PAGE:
GAIN - Global Alliance for Improved Nutrition

Climate change, Covid-19, conflicts are reversing progress on malnutrition, underlining the growing urgency to transform food systems to tackle human development and planetary needs. Switzerland supports GAIN’s activities with governments, businesses, civil society and partners to ensure consistent access to affordable, safe, nutritious and sustainable food for healthier diets, in particular for the most vulnerable, through more inclusive policies and regulations, effective markets and innovative financing.

Country/region Topic Period Budget
Agriculture & food security
Employment & economic development
Food security policy
SME development
Non-communicable diseases
Household food security
Basic nutrition
Food safety and quality
01.01.2023 - 31.12.2027
CHF  10’300’000
Background Due to the pandemic, conflicts, climate change as well as high energy and food costs, all forms of malnutrition and hunger have worsened significantly since 2019, reversing a decade of progress. One in three people worldwide is malnourished. Since the UN Food Systems Summit, there is growing recognition that food systems need to change to reverse these trends and reach the Sustainable Development Goals. Transforming food systems to ensure healthier diets from sustainable food systems accessible to all people, and especially the most vulnerable to environmental and economic shocks, requires contributions of all stakeholders. Governments, including sub-national representatives, need support to align policies across sectors to create healthier and more inclusive food environments for low- and middleincome consumers, in particular for women and youth. The private sector needs to be mobilized to bring to domestic markets more diversified nutritious food produced sustainably and SMEs need to be better financed. Insights, innovations and best practices from improved national food systems need to be widely shared at global level and adapted for replication.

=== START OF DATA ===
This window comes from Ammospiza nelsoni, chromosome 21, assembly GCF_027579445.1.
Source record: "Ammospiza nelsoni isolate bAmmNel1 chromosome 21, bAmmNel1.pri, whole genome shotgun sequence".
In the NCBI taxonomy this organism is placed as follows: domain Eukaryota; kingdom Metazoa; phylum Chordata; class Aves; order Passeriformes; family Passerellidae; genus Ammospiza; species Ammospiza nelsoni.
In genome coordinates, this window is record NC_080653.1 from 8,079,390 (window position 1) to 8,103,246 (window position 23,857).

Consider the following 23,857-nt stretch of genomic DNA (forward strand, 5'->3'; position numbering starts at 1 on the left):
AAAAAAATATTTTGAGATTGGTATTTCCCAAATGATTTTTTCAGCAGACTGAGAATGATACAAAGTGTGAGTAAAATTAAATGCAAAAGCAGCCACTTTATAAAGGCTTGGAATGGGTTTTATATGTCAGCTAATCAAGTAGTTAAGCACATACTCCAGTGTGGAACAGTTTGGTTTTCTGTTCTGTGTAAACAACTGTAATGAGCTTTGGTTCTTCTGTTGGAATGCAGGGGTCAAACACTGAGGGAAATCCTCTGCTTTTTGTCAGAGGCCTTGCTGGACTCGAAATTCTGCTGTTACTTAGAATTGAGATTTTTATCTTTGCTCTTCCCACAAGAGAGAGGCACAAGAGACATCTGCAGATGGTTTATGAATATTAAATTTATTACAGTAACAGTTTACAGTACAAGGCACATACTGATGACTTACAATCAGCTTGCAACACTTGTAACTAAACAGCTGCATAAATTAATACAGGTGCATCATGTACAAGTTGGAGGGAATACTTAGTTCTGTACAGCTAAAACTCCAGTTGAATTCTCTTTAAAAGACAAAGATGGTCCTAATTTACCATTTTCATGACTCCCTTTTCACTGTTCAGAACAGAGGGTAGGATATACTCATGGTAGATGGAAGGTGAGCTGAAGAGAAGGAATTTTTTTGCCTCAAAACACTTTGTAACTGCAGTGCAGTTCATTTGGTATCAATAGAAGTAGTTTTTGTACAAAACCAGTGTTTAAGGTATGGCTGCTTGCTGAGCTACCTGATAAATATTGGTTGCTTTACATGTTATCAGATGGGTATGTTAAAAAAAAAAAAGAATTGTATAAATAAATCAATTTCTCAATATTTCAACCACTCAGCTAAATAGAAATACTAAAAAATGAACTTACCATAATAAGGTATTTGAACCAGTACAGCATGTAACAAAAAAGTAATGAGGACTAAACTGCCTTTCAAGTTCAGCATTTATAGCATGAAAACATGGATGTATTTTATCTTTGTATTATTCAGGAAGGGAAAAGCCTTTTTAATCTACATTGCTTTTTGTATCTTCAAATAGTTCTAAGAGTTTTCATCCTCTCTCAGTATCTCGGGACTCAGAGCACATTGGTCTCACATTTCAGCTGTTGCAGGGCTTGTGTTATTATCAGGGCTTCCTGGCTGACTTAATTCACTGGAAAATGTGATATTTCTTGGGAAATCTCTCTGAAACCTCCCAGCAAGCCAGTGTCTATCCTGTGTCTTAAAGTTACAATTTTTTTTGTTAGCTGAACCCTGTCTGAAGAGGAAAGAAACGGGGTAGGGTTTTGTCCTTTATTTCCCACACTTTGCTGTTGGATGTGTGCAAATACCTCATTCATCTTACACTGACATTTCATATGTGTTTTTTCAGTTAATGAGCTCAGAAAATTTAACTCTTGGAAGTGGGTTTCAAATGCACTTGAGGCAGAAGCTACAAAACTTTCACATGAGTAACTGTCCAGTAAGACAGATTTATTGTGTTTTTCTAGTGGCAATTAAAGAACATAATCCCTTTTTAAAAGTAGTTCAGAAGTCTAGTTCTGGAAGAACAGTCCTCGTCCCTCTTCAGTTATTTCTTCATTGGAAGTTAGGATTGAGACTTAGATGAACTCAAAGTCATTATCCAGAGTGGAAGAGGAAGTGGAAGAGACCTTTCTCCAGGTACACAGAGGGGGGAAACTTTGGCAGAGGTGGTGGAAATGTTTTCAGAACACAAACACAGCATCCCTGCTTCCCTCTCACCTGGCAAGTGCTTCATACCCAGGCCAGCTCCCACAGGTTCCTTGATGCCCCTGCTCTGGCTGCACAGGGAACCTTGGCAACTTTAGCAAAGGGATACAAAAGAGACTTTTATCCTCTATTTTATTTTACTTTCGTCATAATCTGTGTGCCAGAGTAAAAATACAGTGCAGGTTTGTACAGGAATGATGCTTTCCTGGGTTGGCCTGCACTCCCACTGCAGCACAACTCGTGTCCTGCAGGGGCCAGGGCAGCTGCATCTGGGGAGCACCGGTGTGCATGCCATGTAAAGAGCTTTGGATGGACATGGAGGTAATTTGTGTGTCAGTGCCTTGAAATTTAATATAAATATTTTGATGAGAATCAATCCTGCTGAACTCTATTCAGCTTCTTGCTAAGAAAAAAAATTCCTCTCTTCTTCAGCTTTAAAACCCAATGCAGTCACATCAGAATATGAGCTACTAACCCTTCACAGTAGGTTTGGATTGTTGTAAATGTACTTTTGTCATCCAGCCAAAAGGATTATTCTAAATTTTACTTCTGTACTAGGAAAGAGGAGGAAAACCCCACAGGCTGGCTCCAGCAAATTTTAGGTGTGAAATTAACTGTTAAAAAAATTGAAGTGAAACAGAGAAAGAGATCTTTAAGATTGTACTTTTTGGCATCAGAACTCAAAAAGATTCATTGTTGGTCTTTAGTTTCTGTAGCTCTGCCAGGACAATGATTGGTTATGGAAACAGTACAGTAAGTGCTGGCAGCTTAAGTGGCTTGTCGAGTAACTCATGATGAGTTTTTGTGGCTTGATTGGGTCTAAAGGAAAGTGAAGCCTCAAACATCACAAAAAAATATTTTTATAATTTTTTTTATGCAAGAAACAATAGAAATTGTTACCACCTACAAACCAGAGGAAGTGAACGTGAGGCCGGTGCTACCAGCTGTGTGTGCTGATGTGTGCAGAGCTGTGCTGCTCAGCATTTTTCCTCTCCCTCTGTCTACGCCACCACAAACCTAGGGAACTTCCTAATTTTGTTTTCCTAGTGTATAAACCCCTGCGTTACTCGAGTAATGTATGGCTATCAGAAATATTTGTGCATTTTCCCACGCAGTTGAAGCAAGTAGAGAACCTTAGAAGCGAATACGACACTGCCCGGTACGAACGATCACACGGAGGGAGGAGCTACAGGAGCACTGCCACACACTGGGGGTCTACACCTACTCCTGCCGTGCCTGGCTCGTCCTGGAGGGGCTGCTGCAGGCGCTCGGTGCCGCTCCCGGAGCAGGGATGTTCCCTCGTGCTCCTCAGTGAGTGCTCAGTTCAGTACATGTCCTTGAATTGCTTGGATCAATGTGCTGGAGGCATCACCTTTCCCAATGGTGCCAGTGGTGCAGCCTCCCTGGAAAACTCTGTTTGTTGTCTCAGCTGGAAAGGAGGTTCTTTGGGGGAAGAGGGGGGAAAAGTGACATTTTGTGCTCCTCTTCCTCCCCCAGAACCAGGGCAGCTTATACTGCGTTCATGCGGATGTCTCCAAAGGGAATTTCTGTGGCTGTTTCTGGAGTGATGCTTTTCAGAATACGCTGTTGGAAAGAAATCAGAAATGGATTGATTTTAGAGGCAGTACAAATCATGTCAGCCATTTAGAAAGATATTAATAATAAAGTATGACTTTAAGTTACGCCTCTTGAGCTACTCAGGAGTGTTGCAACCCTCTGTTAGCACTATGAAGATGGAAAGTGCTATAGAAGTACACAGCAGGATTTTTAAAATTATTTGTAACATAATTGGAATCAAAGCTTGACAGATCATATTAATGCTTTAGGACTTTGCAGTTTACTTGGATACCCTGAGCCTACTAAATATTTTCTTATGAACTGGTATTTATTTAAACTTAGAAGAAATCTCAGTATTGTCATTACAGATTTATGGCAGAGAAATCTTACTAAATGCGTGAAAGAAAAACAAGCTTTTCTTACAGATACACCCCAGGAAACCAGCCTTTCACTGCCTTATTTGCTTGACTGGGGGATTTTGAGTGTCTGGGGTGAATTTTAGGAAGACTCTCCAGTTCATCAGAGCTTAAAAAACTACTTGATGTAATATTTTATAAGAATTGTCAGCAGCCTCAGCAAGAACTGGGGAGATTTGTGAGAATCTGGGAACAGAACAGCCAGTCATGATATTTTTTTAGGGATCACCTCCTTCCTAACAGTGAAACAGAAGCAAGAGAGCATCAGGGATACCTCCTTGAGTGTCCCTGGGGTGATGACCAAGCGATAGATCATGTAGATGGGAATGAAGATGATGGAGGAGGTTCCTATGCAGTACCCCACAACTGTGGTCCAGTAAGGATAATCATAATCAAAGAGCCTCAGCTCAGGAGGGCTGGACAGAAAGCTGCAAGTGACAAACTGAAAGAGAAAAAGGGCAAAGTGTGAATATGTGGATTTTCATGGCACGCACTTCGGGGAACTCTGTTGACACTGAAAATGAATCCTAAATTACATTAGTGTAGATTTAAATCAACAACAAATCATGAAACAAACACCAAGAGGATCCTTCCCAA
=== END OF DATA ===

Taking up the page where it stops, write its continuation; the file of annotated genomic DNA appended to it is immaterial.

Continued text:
Objectives To improve nutrition outcomes for the most vulnerable populations, in particular women and youth, in low- and middle-income countries, in particular in Sub Saharan Africa, through improved and more inclusive policy and market-based solutions in the food system.
Target groups

Direct beneficiaries:

Governments (including at sub-national levels such as cities), civil society associations (of consumers, women, youth), SMEs in low- and middle-income countries.

Ultimate beneficiaries:

Poor and marginalized people in low- and middle- income countries, in particular women and youth.

Medium-term outcomes

-    Consumption of safe, healthy, affordable, nutritious food produced in an environmentally sustainable way has improved in 10 countries because their national Food System Pathways have been implemented in a more inclusive and participatory way by empowering in particular women, youth, low- and middle income consumers and by engaging with the private sector.

-    SMEs in the nutrition sector for domestic consumption in Sub-Saharan Africa have better access to finance thanks to an innovative debtfund.